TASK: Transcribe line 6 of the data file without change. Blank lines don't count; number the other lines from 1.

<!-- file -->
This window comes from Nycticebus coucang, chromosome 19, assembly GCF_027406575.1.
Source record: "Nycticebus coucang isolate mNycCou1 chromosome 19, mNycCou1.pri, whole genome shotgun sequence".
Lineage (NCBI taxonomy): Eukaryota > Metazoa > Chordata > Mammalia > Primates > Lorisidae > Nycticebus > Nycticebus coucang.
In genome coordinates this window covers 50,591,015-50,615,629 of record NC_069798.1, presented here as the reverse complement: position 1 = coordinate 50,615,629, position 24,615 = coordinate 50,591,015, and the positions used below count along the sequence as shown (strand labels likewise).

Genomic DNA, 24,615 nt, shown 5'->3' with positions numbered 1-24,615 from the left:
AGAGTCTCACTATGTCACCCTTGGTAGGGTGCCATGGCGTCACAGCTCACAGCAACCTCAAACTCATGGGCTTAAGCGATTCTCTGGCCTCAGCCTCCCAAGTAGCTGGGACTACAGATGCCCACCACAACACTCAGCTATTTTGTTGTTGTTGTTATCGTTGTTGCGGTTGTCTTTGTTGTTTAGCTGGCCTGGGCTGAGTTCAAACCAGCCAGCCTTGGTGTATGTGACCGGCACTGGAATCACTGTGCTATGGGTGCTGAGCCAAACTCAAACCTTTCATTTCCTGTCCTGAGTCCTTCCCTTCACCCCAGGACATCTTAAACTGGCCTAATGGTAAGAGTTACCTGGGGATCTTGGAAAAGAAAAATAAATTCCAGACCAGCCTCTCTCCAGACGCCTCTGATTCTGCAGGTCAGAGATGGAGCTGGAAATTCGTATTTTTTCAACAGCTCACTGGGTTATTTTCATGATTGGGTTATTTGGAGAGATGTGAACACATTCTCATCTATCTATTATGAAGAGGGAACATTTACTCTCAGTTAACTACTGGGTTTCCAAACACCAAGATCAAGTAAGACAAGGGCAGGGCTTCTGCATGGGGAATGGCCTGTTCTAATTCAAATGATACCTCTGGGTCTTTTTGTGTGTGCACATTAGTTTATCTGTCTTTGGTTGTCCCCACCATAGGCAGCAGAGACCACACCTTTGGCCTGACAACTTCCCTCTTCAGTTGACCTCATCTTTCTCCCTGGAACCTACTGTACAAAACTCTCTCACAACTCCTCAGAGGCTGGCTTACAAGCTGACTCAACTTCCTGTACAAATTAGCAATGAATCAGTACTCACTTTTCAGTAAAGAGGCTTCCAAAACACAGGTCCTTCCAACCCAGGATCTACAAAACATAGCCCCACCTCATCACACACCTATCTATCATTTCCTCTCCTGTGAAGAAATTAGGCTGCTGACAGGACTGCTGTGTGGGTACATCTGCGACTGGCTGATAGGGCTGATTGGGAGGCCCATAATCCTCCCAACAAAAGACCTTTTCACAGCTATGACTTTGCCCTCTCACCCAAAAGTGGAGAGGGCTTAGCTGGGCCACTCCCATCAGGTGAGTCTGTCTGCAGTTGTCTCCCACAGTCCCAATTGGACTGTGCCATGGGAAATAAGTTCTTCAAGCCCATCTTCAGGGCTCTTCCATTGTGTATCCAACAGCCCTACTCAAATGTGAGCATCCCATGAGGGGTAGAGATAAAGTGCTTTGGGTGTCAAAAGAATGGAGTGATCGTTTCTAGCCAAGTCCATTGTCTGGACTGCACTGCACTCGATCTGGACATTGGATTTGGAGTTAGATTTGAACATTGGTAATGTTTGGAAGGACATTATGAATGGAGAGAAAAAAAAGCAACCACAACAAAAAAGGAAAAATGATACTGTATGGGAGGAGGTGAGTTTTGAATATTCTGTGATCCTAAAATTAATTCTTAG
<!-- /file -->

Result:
AGAGTCTCACTATGTCACCCTTGGTAGGGTGCCATGGCGTCACAGCTCACAGCAACCTCAAACTCATGGGCTTAAGCGATTCTCTGGCCTCAGCCTCCCAAGTAGCTGGGACTACAGATGCCCACCACAACACTCAGCTATTTTGTTGTTGTTGTTATCGTTGTTGCGGTTGTCTTTGTTGTTTAGCTGGCCTGGGCTGAGTTCAAACCAGCCAGCCTTGGTGTATGTGACCGGCACTGGAATCACTGTGCTATGGGTGCTGAGCCAAACTCAAACCTTTCATTTCCTGTCCTGAGTCCTTCCCTTCACCCCAGGACATCTTAAACTGGCCTAATGGTAAGAGTTACCTGGGGATCTTGGAAAAGAAAAATAAATTCCAGACCAGCCTCTCTCCAGACGCCTCTGATTCTGCAGGTCAGAGATGGAGCTGGAAATTCGTATTTTTTCAACAGCTCACTGGGTTATTTTCATGATTGGGTTATTTGGAGAGATGTGAACACATTCTCATCTATCTATTATGAAGAGGGAACATTTACTCTCAGTTAACTACTGGGTTTCCAAACACCAAGATCAAGTAAGACAAGGGCAGGGCTTCTGCATGGGGAATGGCCTGTTCTAATTCAAATGATACCTCTGGGTCTTTTTGTGTGTGCACATTAGTTTATCTGTCTTTGGTTGTCCCCACCATAGGCAGCAGAGACCACACCTTTGGCCTGACAACTTCCCTCTTCAGTTGACCTCATCTTTCTCCCTGGAACCTACTGTACAAAACTCTCTCACAACTCCTCAGAGGCTGGCTTACAAGCTGACTCAACTTCCTGTACAAATTAGCAATGAATCAGTACTCACTTTTCAGTAAAGAGGCTTCCAAAACACAGGTCCTTCCAACCCAGGATCTACAAAACATAGCCCCACCTCATCACACACCTATCTATCATTTCCTCTCCTGTGAAGAAATTAGGCTGCTGACAGGACTGCTGTGTGGGTACATCTGCGACTGGCTGATAGGGCTGATTGGGAGGCCCATAATCCTCCCAACAAAAGACCTTTTCACAGCTATGACTTTGCCCTCTCACCCAAAAGTGGAGAGGGCTTAGCTGGGCCACTCCCATCAGGTGAGTCTGTCTGCAGTTGTCTCCCACAGTCCCAATTGGACTGTGCCATGGGAAATAAGTTCTTCAAGCCCATCTTCAGGGCTCTTCCATTGTGTATCCAACAGCCCTACTCAAATGTGAGCATCCCATGAGGGGTAGAGATAAAGTGCTTTGGGTGTCAAAAGAATGGAGTGATCGTTTCTAGCCAAGTCCATTGTCTGGACTGCACTGCACTCGATCTGGACATTGGATTTGGAGTTAGATTTGAACATTGGTAATGTTTGGAAGGACATTATGAATGGAGAGAAAAAAAAGCAACCACAACAAAAAAGGAAAAATGATACTGTATGGGAGGAGGTGAGTTTTGAATATTCTGTGATCCTAAAATTAATTCTTAG